It is quite apparent that Zimbabwe’s exports are performing well on a relative basis, and the level of its imports is within range of the sample of countries studied. There does not appear to be a deep weakness in Zimbabwe’s forex generation capacity given the size of our economy, yet the country finds itself in the quagmire of a pseudo currency inexorably plummeting in value.
The root cause of Zimbabwe exchange rate instability must stemming from exogenous factors outside of its exports and imports. Any trade imbalances would be expected to result in a gradual depreciation of the local pseudo currency, not the 200% plus collapse that we have experienced over the past 12 months. To a great extent, the cause of the collapse in the local pseudo currency lay in the growth in money supply that the Zimbabwe economy experienced over the past three years.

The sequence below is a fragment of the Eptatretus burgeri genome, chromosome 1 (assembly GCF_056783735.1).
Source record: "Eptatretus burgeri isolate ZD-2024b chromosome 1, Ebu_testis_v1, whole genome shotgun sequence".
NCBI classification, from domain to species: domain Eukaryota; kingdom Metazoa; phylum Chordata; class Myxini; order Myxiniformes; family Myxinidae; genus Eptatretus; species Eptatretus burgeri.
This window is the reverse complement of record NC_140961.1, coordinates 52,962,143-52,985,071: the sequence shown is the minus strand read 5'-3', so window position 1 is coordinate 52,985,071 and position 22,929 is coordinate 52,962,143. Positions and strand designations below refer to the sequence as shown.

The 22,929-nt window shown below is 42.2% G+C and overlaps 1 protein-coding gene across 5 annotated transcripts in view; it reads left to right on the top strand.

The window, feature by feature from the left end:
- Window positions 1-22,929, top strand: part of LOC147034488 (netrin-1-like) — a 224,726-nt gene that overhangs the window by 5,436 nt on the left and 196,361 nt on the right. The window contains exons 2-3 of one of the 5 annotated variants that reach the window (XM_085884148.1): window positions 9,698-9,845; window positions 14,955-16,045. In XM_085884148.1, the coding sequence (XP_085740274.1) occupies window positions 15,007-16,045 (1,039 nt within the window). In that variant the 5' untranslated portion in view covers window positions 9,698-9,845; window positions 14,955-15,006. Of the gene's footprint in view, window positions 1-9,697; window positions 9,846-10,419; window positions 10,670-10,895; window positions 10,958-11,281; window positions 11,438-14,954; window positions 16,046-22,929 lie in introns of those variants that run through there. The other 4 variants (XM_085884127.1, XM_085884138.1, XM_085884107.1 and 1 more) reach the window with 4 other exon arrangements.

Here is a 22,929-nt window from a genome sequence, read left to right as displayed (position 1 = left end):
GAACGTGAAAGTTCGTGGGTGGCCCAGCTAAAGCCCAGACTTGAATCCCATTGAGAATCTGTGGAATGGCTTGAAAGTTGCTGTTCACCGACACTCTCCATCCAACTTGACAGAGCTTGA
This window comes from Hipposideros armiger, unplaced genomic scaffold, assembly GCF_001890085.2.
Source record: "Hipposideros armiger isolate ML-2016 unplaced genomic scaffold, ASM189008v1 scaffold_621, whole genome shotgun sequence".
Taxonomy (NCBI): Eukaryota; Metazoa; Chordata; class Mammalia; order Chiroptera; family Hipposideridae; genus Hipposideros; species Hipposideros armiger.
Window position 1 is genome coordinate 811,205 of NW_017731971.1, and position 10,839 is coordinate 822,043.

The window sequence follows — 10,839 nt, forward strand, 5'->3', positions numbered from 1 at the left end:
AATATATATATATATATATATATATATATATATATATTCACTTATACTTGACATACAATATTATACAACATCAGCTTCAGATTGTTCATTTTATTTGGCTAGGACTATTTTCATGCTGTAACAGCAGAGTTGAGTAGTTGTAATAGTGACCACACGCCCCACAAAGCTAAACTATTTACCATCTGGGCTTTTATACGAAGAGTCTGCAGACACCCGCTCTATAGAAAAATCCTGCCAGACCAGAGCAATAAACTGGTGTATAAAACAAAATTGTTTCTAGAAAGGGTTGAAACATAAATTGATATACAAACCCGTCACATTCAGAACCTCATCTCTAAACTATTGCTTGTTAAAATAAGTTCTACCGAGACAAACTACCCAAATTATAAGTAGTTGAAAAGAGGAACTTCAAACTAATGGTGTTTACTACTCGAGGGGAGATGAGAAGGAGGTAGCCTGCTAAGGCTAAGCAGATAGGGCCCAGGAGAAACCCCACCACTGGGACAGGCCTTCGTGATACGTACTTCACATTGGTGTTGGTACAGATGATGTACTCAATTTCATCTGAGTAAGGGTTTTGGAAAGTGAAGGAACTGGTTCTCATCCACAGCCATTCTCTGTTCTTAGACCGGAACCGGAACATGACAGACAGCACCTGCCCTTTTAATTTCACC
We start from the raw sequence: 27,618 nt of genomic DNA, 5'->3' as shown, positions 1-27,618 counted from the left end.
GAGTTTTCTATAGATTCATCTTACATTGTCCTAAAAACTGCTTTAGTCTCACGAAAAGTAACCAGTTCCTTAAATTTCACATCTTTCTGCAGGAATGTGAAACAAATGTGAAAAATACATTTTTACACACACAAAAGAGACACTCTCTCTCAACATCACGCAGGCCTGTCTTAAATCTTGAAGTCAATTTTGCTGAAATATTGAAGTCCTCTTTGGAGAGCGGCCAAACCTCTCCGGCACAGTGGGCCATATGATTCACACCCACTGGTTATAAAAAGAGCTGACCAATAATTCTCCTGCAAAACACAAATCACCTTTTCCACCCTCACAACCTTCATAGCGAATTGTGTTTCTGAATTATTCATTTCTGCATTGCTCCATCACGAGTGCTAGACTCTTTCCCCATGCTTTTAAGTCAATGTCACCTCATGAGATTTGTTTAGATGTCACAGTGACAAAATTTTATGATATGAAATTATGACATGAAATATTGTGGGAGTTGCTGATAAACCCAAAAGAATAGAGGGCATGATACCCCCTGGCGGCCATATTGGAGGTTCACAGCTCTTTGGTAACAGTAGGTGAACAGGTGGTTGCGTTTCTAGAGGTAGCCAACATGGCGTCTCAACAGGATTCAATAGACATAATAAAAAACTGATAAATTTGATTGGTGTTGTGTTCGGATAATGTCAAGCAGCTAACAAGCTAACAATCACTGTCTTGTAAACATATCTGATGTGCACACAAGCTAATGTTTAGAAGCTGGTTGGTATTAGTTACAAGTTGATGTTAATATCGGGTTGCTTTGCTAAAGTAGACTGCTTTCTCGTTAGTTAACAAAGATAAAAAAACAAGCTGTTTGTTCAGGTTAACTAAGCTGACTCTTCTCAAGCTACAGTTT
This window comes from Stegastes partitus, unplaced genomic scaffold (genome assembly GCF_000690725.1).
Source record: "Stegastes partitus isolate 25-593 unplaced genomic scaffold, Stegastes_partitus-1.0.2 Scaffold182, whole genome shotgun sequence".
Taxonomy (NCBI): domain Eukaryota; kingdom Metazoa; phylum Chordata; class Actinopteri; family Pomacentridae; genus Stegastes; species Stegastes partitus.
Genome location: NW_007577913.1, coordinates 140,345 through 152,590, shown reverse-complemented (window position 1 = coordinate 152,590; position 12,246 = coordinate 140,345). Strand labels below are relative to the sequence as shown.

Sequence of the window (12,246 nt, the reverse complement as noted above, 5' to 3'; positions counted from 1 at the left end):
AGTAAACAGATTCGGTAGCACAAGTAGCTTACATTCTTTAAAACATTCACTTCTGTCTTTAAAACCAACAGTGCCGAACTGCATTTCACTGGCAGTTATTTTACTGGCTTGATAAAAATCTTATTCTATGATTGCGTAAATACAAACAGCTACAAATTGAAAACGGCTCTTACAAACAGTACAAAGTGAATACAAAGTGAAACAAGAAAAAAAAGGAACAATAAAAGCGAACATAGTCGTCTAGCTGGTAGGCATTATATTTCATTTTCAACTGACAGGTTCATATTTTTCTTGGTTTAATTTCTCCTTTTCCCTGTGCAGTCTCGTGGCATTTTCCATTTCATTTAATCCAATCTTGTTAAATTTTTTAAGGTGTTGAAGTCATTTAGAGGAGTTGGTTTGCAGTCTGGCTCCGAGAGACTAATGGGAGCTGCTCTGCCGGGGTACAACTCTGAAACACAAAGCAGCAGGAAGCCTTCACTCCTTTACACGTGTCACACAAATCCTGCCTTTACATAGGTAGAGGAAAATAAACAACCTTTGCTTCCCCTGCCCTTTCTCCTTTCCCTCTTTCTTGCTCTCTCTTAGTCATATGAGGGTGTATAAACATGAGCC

During the period 2016 through 2018, Zimbabwe’s money supply grew from US$5,6 billion to US$10,3 billion, an average annual growth rate of 27,9%, dwarfing all its peers. Government’s fiscal indiscipline and issuance of Treasury Bills being the major driver of this aggressive growth in money supply.
In truth, the recent collapse is more a correction that has been several years in the making. Although the RTGS$ and US dollar were officially pegged at 1:1, the Zimbabwean economy ceased being a pure dollarised economy as far back as 2014. What we have witnessed in recent times is the markets fully pricing-in this realisation, after the official uncoupling of the pseudo currency and US dollar fixed at par rate.
As the US$/RTGS$ exchange rate has corrected, everyone holding RTGS$ has suffered erosion in value. A natural reaction to this RTGS$ depreciation has been a spike in safe-haven demand for the US dollar and other foreign currencies as people increasingly hold the US dollar as a store of value and only use the RTGS$ for transactional purposes. People are just not confident in maintaining balances in RTGS$ for fear of losing value.
Confidence is critical when it comes to currencies and the foreign exchange market.